The use of helicopter emergency medical services (HEMS) has increased substantially in the United Kingdom since 1987. There are currently no data on the rate of crashes and serious incidents related to HEMS in the United Kingdom. The aims of this article were to present data from a 26-year period since the start of HEMS operations in the United Kingdom and to compare them with published data from Germany, Australia, and the United States. Factors identified as affecting the safety of HEMS operations will also be discussed.
A PubMed search was performed to retrieve published data on accident rates and safety discussions for international HEMS using the key words HEMS, helicopter, emergency medical services, accident, incident, and crash. The details of every helicopter crash in the United States since the beginning of HEMS operations was obtained and reviewed to identify those that involved HEMS aircraft. This novel UK information was compared with published data from three international systems.
A total of 13 accidents or serious incidents involving HEMS aircraft were identified from Civil Aviation Authority records, only 1 of which was a fatal accident. It was estimated that approximately 230,000 HEMS missions occurred in the United Kingdom between 1987 and 2013, giving an absolute accident incidence of approximately 0.0057% and a fatal accident incidence of approximately 0.00043%. The accident and fatal accident rate per 10,000 missions in the United Kingdom was 0.57 and 0.04, respectively. This compares with published rates from Germany, Australia, and the United States with accident rate per 10,000 missions ranging between 0.57 and 0.75 and fatal accident rates per 10,000 missions ranging between 0.04 and 0.23.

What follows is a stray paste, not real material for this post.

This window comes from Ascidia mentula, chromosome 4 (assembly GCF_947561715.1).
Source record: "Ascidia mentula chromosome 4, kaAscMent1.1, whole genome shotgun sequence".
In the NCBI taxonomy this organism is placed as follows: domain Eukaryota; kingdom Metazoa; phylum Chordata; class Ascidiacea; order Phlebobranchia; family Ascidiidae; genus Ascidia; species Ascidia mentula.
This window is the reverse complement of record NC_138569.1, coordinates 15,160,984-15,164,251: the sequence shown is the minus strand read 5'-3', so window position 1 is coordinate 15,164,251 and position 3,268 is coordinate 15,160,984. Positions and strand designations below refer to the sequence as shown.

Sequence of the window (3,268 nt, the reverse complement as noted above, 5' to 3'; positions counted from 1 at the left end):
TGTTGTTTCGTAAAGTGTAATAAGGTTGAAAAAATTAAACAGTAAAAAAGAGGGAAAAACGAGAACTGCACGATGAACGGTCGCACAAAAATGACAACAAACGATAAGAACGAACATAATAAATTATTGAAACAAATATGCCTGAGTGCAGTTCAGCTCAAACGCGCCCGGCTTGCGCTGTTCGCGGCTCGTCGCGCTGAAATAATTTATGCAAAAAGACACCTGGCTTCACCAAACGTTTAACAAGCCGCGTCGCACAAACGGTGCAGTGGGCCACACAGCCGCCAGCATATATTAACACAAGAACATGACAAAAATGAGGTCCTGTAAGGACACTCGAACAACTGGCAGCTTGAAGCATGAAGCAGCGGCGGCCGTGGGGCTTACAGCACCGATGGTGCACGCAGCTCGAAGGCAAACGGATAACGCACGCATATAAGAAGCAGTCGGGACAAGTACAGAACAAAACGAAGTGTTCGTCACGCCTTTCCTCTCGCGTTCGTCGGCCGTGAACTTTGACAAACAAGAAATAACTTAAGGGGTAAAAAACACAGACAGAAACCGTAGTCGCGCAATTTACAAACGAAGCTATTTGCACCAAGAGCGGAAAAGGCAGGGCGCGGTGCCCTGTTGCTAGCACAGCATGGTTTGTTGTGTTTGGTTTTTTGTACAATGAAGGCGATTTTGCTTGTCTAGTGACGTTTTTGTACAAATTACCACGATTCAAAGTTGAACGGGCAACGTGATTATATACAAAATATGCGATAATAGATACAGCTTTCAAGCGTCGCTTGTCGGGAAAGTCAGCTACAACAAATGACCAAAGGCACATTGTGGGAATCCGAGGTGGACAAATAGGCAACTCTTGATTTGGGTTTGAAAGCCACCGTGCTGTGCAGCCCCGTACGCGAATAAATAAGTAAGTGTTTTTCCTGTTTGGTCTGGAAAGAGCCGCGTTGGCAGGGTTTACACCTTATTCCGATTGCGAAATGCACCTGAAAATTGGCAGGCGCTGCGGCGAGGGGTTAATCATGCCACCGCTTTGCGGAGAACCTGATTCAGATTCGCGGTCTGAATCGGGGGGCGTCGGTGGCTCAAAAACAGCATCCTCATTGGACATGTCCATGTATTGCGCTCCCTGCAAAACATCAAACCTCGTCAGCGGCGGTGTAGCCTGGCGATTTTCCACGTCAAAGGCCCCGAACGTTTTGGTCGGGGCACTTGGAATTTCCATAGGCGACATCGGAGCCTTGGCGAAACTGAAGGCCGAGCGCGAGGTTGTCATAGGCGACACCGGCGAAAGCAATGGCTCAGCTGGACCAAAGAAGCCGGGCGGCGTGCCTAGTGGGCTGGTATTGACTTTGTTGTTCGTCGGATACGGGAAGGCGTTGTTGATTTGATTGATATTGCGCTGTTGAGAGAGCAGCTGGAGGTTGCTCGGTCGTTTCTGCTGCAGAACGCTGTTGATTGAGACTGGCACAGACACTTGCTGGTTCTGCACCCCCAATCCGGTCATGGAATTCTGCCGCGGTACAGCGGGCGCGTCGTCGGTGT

Accidents and serious incidents relating to HEMS operations in the United Kingdom have been comprehensively identified for the first time, allowing an estimation of overall accident and fatal accident rates and comparison with other countries’ HEMS operations. Data collection and analysis were hampered by obscurity of data sources and poor availability of data. In a time of increasing HEMS use in the United Kingdom, it is essential to be mindful of safety, and standardization of data collection will improve focus in this important area.